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Japan won't intervene to defend 145 yen line-in-the-sand: ex-top FX diplomat

Japan won't intervene to defend 145 yen line-in-the-sand: ex-top FX diplomat
Japan won't intervene to defend 145 yen line-in-the-sand: ex-top FX diplomat Copyright Thomson Reuters 2022
Copyright Thomson Reuters 2022
By Reuters
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By Leika Kihara

TOKYO - Japan likely won't intervene in the currency market to defend a line-in-the-sand such as 145 yen versus the dollar, and instead limit any further action to smoothing operations aimed at taming volatility, former top currency diplomat Naoyuki Shinohara said.

After the dollar's spike to near 146 yen, Japan intervened in the currency market on Thursday to buy yen for the first time since 1998. Finance minister Shunichi Suzuki signalled readiness to step in again if yen moves become too volatile.

Shinohara, who oversaw Tokyo's currency policy during the Lehman crisis in 2008, said any further yen-buying intervention will be limited in scale given Japan's need to avoid drawing criticism from G7 advanced nations.

"It's unlikely Japan will continue intervening to defend a certain line, such as 145 yen to the dollar," said Shinohara, who retains close ties with incumbent policymakers.

"It's impossible to reverse the market's broad trend with intervention alone," he told Reuters in an interview on Saturday. "The most authorities can do is to soothe markets when currency moves become very volatile."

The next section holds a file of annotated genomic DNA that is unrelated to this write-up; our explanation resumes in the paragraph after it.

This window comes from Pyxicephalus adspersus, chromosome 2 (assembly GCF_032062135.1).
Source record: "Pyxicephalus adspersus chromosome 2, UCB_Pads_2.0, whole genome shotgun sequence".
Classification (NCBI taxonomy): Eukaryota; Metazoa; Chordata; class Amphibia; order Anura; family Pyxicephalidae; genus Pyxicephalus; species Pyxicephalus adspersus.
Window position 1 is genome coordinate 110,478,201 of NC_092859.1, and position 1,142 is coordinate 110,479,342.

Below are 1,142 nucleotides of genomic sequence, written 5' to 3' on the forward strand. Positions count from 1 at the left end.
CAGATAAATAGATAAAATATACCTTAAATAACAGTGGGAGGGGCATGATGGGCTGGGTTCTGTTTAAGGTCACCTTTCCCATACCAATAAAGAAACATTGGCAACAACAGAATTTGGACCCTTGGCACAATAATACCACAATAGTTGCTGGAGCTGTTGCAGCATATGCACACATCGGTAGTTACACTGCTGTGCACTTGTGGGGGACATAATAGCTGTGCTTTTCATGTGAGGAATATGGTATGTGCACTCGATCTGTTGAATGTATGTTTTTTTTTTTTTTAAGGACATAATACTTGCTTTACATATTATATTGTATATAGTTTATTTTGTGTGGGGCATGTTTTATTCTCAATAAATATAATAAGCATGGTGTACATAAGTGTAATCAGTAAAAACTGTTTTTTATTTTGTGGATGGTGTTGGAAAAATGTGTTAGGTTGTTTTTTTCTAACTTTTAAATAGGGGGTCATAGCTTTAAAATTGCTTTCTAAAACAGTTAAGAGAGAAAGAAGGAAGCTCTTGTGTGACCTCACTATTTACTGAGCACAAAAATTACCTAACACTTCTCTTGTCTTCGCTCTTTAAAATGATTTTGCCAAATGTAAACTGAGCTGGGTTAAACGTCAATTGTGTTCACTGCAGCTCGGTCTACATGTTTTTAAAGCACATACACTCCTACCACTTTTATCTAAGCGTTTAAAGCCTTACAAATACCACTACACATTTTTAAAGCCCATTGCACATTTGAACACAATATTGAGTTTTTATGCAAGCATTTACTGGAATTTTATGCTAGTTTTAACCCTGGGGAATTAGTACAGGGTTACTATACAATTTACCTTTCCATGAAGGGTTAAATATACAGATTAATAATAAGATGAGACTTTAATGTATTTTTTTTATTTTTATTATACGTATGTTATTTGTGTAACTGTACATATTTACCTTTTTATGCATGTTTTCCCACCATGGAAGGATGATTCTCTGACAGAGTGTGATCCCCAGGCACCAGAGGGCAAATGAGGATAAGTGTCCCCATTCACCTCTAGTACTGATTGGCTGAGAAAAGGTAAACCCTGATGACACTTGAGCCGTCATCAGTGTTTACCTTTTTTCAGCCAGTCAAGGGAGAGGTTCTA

The dollar slid to near 140 yen shortly after Thursday's intervention, but bounced back above 143 yen by Friday. It stood at 143.320 yen in early Asia trade on Monday.

The United States likely did not criticise Japan's action on Thursday since Tokyo described it as countering "excess volatility," which the G7 agrees could hurt growth, he said.

But Washington will likely voice opposition if Tokyo repeatedly steps into the market, or gives the impression it is preventing the yen from falling below a certain level, said Shinohara, who also served as deputy managing director at the International Monetary Fund until 2015.

The yen has hovered around 24-year lows against the dollar as investors focused on the widening policy divergence between the U.S. Federal Reserve's aggressive interest rate hikes and the Bank of Japan's (BOJ) pledge to maintain ultra-low rates.

Tokyo's intervention came shortly after the yen's dive triggered by the BOJ's decision to keep ultra-low rates, and governor Haruhiko Kuroda's post-meeting comments that rates likely won't rise for several more years.

The yen's downtrend will be hard to reverse as long as the BOJ maintains ultra-low rates, Shinohara said.

"Kuroda appeared determined more than ever before to maintain ultra-easy policy, which is tantamount to declaring the BOJ will keep pumping yen to markets," Shinohara said.

The BOJ's dovish stance contradicts the goal of the government's yen-buying intervention, which seeks to prop up the currency by mopping up yen from the market, he said.

"Japan is stepping on the accelerator and the brakes at the same time. When you do that with your car, you either damage the brakes or lose control of your steering wheel," Shinohara said.

"I don't think Japan can keep doing this for too long."

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